and resources, to achieve those goals

Family planning: Promote family planning based on


the patients reproductive life plan; for women who
are not planning to become pregnant, promote
effective contraceptive use and discuss emergency
contraception

Reproductive history: Review previous adverse pregnancy outcomes


(e.g., infant death, fetal loss, birth defects, low birth weight, preterm birth)
and assess ongoing biobehavioral risks that could lead to recurrence in a
subsequent pregnancy
Medical history: Ask if the patient has a history of conditions that
could affect future pregnancies (e.g., rheumatic heart disease,
thromboembolism, autoimmune diseases); screen for ongoing chronic
conditions such as hypertension and diabetes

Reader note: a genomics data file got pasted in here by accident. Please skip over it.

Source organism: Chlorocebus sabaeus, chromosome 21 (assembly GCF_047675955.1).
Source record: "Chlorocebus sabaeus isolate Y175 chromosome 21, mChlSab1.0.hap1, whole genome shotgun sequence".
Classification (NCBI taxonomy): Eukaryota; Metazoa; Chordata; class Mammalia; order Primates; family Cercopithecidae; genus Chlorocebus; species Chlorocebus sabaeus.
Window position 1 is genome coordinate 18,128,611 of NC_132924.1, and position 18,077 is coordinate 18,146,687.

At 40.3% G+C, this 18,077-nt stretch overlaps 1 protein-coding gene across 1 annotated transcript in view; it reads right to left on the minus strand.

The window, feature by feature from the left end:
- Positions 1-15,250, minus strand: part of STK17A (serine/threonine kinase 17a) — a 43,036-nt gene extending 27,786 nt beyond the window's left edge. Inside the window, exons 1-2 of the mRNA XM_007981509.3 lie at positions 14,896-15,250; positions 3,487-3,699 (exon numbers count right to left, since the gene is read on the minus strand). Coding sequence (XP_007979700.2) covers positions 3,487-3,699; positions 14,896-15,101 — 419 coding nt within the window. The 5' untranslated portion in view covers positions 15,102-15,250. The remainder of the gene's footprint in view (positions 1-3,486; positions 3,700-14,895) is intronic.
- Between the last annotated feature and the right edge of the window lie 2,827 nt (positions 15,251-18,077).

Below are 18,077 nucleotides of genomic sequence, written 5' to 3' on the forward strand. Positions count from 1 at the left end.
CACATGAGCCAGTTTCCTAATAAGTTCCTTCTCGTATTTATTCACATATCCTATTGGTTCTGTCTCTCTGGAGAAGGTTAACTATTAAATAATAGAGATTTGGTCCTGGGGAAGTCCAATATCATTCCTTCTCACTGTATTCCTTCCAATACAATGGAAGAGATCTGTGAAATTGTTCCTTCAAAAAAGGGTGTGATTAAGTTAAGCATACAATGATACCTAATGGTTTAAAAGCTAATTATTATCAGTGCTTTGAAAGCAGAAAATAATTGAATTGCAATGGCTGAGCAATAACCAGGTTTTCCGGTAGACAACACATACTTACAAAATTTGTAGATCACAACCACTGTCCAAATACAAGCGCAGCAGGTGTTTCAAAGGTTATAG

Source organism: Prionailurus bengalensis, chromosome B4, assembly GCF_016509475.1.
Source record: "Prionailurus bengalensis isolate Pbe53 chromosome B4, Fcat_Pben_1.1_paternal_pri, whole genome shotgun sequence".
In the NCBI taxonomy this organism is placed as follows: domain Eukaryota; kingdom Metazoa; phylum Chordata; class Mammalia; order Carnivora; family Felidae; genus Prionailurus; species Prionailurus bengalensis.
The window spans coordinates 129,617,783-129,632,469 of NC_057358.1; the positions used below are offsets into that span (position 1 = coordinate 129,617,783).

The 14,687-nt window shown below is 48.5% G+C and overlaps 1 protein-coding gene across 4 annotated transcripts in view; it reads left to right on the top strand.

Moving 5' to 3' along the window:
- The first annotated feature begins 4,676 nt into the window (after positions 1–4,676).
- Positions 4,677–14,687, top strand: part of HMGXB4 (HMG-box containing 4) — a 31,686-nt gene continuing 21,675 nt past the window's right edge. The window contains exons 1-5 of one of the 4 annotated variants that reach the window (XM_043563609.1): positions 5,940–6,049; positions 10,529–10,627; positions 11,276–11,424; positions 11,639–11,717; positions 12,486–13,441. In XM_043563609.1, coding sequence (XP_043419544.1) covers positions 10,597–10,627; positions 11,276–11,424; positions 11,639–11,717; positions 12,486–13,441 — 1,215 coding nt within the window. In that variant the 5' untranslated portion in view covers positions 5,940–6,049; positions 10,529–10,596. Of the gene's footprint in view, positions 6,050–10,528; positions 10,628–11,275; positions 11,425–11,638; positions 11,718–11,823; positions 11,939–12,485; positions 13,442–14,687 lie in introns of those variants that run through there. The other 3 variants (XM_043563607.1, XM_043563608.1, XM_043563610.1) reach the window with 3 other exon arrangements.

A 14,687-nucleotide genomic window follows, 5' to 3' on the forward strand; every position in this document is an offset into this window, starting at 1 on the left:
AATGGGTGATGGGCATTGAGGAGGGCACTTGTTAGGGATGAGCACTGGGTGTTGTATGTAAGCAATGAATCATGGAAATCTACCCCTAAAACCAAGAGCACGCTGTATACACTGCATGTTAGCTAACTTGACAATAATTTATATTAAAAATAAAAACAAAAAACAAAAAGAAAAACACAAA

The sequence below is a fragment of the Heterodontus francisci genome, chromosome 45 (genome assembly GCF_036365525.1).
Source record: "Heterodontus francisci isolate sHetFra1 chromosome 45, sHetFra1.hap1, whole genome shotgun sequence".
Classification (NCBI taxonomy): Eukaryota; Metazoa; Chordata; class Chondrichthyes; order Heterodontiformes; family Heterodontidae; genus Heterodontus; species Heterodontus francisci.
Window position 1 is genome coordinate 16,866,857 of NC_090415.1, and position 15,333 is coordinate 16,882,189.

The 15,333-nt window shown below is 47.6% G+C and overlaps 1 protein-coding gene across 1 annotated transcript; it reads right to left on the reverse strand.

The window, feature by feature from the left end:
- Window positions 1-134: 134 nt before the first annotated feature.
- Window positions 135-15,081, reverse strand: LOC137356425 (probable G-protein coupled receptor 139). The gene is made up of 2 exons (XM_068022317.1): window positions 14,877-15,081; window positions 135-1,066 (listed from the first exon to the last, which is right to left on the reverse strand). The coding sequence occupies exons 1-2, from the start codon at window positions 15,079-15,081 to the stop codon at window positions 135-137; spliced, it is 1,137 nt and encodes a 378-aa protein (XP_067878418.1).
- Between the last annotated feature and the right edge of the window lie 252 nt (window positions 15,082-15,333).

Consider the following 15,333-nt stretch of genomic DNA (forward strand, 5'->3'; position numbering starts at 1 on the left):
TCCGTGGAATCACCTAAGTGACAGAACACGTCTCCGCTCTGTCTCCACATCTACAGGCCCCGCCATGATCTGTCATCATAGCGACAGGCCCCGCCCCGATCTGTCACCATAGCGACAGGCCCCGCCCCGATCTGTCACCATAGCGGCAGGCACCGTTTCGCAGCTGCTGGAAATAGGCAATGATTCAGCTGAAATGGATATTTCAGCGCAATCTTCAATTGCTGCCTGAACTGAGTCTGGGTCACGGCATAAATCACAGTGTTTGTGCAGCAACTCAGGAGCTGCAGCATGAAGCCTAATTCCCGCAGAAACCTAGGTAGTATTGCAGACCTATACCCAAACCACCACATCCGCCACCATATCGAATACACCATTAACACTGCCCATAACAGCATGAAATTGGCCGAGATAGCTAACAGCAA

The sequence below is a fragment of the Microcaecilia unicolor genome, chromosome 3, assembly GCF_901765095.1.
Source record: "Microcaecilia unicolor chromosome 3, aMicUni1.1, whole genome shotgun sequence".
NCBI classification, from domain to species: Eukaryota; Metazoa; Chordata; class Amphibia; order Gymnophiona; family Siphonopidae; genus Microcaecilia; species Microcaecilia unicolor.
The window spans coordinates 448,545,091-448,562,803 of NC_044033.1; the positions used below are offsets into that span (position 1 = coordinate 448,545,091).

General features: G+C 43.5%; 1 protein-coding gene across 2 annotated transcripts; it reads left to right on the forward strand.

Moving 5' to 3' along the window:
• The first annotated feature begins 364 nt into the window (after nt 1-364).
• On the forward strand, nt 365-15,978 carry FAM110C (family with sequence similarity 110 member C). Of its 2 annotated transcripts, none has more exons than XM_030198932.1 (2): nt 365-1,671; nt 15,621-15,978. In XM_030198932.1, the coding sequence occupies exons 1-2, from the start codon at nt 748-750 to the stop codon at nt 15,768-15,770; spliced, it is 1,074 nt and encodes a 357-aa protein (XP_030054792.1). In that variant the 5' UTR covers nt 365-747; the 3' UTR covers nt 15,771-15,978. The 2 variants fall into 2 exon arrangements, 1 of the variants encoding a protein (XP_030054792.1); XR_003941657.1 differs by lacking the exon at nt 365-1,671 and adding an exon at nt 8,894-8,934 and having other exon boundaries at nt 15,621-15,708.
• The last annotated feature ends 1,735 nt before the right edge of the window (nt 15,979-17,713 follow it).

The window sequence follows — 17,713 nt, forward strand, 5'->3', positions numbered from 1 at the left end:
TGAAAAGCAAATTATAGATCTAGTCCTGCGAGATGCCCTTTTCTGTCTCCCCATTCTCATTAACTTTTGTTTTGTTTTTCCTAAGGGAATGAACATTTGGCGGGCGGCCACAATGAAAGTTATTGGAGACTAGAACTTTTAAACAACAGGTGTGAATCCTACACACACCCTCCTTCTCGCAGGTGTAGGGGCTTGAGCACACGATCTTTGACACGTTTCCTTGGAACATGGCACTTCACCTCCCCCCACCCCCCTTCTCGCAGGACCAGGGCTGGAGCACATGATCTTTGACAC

Medication use: Review the patients current medication use; avoid FDA
pregnancy category X medications and most category D medications
unless potential maternal benefits outweigh fetal risks; review the use of
over-the-counter medications, herbs, and supplements
Infections and immunizations: Screen for periodontal, urogenital, and sexually
transmitted infections as indicated; update immunization with hepatitis B,
rubella, varicella, Tdap, human papillomavirus, and influenza vaccines as
needed; counsel the patient about preventing TORCH infections
Genetic screening and family history: Assess the patients risk of
chromosomal or genetic disorders based on family history, ethnic
background, and age; offer cystic fibrosis and other carrier screening
as indicated; discuss management of known genetic disorders (e.g.,
phenylketonuria, thrombophilia) before and during pregnancy
Nutritional assessment: Assess the ABCDs of nutrition: anthropometric
factors (e.g., BMI), biochemical factors (e.g., anemia), clinical factors, and
dietary risks
Substance abuse: Ask the patient about tobacco, alcohol, and drug use; use